The Government of Bhutan recognizes the threats but lacks the capacity to address them. Thus, it requested funding from the Least Developed Countries Fund (LDCF), established under the UN Framework Convention on Climate Change (UNFCCC) and managed by the GEF to mobilize additional resources for climate change adaptation projects. With financial support from the LDCF, the Department of Geology and Mines and the Disaster Management Division, in partnership with the United Nations Development Programme (UNDP), developed a project to reduce the risk of GLOFs in the Punakha-Wangdi and Chamkhar Valleys.

The project is among the most concrete, tangible approaches to climate change adaptation anywhere in the world. In a combination of technical sophistication and backbreaking manual labor under the most challenging conditions imaginable, a team of geologists, glaciologists, engineers, and 250 workers — most from local villages but some from more far-flung parts of Bhutan — are lowering the water level in Lake Thortormi.

For three months in late summer, when the weather turns favorable, workers set up a tented village on the valley floor to the south of the lake. Every day, they make the 90 minute hike over the ridge separating their temporary home from the lake, carrying their sledge hammers, pickaxes, shovels, ropes, and burlap bags; given the elevation and the rugged terrain, heavy machinery is not an option. Standing in the bone-chilling water on the glacier, the workers haul boulders and clear mud entirely by hand. Like slowly turning a giant spigot, the workers cut channels to allow a controlled flow of water off the glacier, into the Pho Chuu River and down the valley.

The LDCF funding came just in time. If Lake Thortormi had developed for another year, it might have been too late to do anything about it. As it stands, by dint of shovels and pick axes, the level of the lake has fallen more than two meters, and levels in two subsidiary lakes have fallen by as much or more. The goal of the project is to eventually lower Lake Thortormi’s water level by a full five meters.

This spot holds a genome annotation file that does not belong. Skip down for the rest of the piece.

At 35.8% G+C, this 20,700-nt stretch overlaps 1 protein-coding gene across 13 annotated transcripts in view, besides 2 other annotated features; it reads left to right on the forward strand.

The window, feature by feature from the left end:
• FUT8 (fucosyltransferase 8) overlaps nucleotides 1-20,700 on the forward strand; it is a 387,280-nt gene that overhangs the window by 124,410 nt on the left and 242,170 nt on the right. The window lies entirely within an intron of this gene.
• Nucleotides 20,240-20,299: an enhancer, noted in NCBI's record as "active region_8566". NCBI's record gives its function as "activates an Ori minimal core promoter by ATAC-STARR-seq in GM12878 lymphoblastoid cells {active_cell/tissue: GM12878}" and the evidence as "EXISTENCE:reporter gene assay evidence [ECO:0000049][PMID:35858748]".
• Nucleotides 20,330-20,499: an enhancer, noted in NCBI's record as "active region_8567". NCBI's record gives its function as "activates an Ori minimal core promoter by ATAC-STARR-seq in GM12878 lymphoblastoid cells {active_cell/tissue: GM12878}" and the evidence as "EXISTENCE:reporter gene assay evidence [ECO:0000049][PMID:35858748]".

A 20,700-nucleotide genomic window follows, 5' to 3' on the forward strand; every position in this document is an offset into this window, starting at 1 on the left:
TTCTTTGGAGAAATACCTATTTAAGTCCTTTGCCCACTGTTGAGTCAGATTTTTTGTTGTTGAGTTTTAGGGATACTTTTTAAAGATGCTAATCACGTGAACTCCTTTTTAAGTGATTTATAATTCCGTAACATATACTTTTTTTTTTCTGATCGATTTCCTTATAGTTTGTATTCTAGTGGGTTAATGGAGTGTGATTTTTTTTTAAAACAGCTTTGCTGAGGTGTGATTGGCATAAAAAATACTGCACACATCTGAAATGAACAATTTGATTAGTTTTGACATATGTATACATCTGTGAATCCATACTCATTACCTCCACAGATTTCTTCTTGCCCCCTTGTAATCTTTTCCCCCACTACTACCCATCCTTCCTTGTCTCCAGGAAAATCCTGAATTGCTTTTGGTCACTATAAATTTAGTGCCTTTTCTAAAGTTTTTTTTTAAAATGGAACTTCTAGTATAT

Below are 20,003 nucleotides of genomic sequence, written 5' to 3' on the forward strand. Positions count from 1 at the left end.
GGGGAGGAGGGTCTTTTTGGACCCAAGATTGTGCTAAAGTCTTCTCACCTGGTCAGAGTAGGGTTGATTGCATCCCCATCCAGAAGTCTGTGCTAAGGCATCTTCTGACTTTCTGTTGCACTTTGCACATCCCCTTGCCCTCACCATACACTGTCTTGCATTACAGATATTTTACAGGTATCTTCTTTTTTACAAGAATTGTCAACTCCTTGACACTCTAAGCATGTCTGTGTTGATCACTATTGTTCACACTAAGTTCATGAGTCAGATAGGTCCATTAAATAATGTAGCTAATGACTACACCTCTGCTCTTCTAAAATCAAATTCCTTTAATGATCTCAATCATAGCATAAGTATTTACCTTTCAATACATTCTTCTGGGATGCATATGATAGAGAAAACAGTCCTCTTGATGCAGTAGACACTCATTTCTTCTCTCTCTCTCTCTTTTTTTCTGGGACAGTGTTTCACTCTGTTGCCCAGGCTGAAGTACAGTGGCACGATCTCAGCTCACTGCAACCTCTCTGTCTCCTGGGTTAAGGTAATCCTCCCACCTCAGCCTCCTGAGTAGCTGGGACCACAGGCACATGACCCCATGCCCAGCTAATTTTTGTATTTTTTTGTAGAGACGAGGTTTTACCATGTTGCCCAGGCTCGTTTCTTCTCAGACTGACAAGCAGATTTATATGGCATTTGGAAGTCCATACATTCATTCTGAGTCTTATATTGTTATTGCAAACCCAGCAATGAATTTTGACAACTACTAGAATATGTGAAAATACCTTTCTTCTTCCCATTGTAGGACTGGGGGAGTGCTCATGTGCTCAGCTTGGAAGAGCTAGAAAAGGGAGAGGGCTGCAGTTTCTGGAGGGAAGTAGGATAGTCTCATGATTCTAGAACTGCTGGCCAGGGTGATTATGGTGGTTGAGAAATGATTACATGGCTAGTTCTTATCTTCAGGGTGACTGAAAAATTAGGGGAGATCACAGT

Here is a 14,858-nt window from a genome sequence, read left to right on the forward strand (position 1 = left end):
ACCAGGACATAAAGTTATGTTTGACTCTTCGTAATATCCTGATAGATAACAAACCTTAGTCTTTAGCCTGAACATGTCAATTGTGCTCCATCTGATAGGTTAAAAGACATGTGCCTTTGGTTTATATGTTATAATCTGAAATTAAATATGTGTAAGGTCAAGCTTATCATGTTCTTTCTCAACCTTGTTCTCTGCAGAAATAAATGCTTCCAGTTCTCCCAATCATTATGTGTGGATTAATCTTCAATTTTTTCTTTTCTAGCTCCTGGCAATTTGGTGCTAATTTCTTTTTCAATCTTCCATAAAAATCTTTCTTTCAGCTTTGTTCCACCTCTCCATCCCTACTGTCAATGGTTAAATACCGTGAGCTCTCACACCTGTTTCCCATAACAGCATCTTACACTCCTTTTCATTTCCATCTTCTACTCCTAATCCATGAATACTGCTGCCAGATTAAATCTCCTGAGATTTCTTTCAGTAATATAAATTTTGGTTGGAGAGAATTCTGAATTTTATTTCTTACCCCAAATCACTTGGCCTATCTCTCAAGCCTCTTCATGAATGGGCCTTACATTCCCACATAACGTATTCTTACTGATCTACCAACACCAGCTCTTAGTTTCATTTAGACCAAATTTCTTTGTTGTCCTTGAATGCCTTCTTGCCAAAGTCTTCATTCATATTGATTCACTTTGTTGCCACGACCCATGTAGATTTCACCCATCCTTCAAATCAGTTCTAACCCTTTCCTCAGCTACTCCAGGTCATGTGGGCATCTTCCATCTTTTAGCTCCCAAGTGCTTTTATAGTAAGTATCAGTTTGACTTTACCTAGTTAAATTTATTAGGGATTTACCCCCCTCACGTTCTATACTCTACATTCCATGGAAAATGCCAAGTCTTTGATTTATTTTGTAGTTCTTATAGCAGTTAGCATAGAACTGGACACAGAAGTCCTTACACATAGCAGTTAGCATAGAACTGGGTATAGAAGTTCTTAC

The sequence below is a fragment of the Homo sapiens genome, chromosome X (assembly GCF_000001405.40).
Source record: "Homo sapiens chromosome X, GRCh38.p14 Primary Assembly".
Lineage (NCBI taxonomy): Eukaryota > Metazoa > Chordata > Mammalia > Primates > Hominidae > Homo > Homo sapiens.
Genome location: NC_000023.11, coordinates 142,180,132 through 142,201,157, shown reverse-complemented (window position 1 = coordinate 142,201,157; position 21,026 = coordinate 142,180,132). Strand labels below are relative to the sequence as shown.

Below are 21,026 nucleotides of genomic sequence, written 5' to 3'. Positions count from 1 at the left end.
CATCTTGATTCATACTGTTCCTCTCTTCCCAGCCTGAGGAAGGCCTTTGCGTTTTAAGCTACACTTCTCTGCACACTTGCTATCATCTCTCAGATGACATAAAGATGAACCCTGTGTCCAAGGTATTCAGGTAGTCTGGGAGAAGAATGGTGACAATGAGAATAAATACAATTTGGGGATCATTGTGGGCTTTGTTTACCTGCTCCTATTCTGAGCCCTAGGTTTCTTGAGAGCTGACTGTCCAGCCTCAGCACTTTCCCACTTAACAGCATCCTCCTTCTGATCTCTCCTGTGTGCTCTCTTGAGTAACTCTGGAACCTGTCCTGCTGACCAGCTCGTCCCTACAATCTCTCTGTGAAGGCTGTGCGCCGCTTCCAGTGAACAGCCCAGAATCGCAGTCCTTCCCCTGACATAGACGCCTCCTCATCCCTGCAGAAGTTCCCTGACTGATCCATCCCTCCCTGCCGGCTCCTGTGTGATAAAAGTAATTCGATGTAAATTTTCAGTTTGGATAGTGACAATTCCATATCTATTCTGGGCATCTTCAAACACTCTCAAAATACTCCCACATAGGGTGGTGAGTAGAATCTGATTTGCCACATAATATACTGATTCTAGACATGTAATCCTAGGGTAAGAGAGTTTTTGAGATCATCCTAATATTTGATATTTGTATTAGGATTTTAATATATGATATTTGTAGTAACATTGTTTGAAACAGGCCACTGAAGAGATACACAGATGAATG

The immediate benefits of the project are clear, and twofold. The first and most apparent, the risk of catastrophic flood has been markedly reduced. This is climate adaptation as prevention, literally a hands-on application of Franklin’s adage — rather than compensate individuals and even nations for damages, avoid them altogether and save both lives and money. The project also demonstrates how much can be accomplished with a relatively small investment. While climate adaptation is a global challenge requiring sophisticated science, it will come about at least in part in small steps, with specific tasks tailored to local circumstances, some of them as basic as breaking rocks with hammers.

The Lake Thortormi project also highlights the role local communities can play in climate adaptation, and they are the true heroes of this story. Some of the workers trek for many days and must cross a 5,200 meter pass to reach the lake, one of most remote work sites on the planet. They earn about US$10 a day for the three-month stint, five times the average national wage.

The money the workers earn will make a meaningful difference in their lives. For Shan Dorji Doya, who walked for fourteen days to reach Lake Thortormi, this was an opportunity to start a new life. “With the money I earn from working,” he says, “I plan to open a small store so I can support my family.” The benefits also extend to people beyond those actually clearing the rocks and sand. The project considered using helicopters to bring in the 60 tons of supplies the project needs, but chose instead to employ local horse and yak herders. As a result, local communities earned more than US$150,000, helping them pay for school for their children and expand businesses. The project has thus improved the overall quality of life in the area, providing new investments and new opportunities.